Retrospective Validation of High-Sensitivity Troponin with 5 Clinical Decision Instruments

This post first appeared on REBEl EM [Link is here]

Background: Chest pain is the second most common reason for presentation to the emergency department (ED) and accounts for nearly 6.5 million visits each year. [1] Management often requires the utilization of clinical gestalt, laboratory analysis, diagnostic imaging, and clinical prediction rules. 

Clinical decision instruments (CDIs) are “clinical tools that quantify the individual contributions that various components of the medical history, physical examination, and basic laboratory results make toward the diagnosis, prognosis, or likely response to treatment in an individual patient.”[2] We use CDIs to assist with complex decisions.

This paper sought to validate the Beckman – Coulter Access high sensitivity troponin (hs-TnI) assay with 5 accelerated diagnostic pathways for chest pain. 

  1. HEART score [Link is here]
  2. m-ADAPT [Link is here]
  3. EDACS pathway [Link is here]
  4. Vancouver chest pain rule [Link is here]
  5. No Objective Testing (NOT) Rule 

Paper: Greenslade JH, Carlton EW, Van Hise C, et al. Diagnostic Accuracy of a New High-Sensitivity Troponin I Assay and Five Accelerated Diagnostic Pathways for Ruling Out Acute Myocardial Infarction and Acute Coronary Syndrome. Ann Emerg Med. 2018;71(4):439-451. PMID: 29248334

Clinical Question: Do diagnostic chest pain pathways commonly used to rule out AMI and/or ACS remain effective when used with a newer high sensitivity troponin assay (Access hs-TnI)?

What They Did:

  • Data from two prior studies at tertiary care hospitals in Australia conducted to develop and validate chest pain protocols in the ED
    • The Australian cohort of the ADAPT study [Link is here]
      • Prospective observational study of 986 adult patients presenting to the ED with chest pain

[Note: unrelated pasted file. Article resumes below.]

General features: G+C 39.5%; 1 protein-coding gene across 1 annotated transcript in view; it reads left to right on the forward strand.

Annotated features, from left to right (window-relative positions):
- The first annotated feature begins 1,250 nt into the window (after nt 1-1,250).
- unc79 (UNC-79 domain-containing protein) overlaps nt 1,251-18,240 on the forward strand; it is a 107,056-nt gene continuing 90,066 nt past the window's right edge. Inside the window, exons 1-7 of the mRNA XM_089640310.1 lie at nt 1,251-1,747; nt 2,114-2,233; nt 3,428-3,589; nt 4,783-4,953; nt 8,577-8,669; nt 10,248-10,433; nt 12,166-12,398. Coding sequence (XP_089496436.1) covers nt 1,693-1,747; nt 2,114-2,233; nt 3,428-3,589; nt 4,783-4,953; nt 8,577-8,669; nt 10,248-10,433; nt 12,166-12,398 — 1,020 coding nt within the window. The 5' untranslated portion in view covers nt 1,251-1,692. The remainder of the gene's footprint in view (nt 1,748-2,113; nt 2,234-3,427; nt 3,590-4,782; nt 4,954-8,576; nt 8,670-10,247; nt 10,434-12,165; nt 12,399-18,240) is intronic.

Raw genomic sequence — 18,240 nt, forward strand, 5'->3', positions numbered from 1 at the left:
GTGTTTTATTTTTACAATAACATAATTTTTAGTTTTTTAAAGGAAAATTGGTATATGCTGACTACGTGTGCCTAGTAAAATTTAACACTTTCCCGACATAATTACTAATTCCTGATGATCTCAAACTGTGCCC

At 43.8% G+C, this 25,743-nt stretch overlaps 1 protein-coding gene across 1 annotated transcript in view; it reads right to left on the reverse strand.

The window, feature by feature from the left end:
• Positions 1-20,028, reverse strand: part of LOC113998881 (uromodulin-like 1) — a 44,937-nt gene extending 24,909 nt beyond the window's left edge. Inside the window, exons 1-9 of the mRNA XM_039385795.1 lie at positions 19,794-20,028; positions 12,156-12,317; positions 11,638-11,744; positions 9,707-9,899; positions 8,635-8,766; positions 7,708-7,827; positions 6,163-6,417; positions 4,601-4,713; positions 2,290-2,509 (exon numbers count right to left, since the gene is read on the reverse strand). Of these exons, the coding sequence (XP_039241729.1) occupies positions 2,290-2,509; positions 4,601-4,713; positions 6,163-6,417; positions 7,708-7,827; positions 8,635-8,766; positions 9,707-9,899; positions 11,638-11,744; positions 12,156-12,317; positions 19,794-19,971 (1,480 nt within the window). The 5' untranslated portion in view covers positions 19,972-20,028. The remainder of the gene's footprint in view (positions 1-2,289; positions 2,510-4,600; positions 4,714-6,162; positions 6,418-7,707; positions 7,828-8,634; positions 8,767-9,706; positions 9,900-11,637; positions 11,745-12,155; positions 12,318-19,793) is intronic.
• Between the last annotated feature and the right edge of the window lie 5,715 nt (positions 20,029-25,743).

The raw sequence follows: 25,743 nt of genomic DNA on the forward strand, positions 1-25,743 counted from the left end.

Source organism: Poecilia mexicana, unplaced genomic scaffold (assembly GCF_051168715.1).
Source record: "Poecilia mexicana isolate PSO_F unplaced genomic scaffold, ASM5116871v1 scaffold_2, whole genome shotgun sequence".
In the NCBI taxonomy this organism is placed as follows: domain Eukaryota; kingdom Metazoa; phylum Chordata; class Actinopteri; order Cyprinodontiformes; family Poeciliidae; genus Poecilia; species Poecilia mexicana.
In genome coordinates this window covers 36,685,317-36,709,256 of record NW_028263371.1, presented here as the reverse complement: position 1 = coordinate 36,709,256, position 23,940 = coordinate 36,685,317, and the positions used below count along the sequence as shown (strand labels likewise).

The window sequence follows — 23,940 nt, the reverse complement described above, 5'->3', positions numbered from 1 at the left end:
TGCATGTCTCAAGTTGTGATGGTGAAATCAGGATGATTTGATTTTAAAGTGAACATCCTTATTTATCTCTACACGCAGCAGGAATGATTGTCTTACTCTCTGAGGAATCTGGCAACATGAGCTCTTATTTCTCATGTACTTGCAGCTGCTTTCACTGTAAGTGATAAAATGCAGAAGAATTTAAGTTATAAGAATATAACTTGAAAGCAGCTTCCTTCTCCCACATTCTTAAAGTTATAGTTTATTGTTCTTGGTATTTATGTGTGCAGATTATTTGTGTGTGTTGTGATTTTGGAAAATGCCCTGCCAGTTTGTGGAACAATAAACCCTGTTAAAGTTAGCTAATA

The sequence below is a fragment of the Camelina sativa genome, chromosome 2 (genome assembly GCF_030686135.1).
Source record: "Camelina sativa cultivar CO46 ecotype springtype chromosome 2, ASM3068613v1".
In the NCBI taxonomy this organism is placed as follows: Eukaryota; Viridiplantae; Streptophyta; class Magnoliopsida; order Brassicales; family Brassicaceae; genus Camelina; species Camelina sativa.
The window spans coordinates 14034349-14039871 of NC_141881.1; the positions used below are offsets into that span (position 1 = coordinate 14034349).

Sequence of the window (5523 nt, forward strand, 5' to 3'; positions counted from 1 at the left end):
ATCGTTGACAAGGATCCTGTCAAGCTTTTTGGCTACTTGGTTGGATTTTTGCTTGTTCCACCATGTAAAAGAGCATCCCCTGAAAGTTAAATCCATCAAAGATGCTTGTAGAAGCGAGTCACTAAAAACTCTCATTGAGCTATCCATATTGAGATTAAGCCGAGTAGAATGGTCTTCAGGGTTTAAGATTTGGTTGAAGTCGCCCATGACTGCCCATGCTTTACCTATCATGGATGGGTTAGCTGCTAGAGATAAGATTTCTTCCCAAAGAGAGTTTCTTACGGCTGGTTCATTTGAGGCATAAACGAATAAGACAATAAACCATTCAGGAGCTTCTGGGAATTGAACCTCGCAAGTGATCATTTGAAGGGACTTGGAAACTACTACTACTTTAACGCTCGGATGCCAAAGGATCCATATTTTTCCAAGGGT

• The Improved Assessment of Chest Pain trial [Link is here]
      • Interventional trial including 1366 adult patients
    • Studies had the same inclusion criteria, same variables, and procedures for data collection, and had data available for the Access hs-TnI
    • The validation of clinical decision rules for the evaluation of ACS was part of the protocol for both studies.
  • ECG and troponin samples were taken at 0 and 2 hours
  • Samples analyzed using Access hs-TnI assay in a blinded fashion
  • 99th percentile is used for the cutoffs for troponin positivity
    • The Access hs-TnI assay has a 99th percentile cutoff of 17.5 ng/L
      • 99th percentile cut point for women 11.6 ng/L
      • 99th percentile cut point for men 19.8 ng/L
  • Retrospectively classified as “low risk” or “not” according to m-ADAPT, EDACS, HEART, Vancouver Chest Pain Rule, and No Objective Testing Rule score pathways
  • All pathways except for HEART were calculated as part of the original study
  • HEART Pathway retrospectively calculated 
    • 2-hour troponin used instead of 3-hour troponin in previous validation study
  • 30 day follow up phone call and medical record review
    • Information obtained from patients and hospital databases
      • Cardiac events
      • Cardiac investigations: stress test, echo, CT Angio, or PCI
      • Contact with any health care provider during the 30-day period
      • All information was verified through contact with health care providers and copies of original medical records
      • No loss to follow up


  • ≥ 18 years old with ≥ 5 mins of chest pain consistent with ACS 
  • Enrolled from 8 am to 5 pm
  • Pts were undergoing an ACS workup
  • Pain due to ACS:
    • Acute chest, epigastric, neck, jaw or arm pain or discomfort or pressure without clear noncardiac source. 

Exclusion criteria: 

  • The patient met STEMI criteria
  • Clear alternative cause for the suspected symptoms other than ACS
  • Participants unwilling or unable to provide informed consent
  • Recruitment deemed inappropriate (eg. palliative patients)
  • Pregnant patients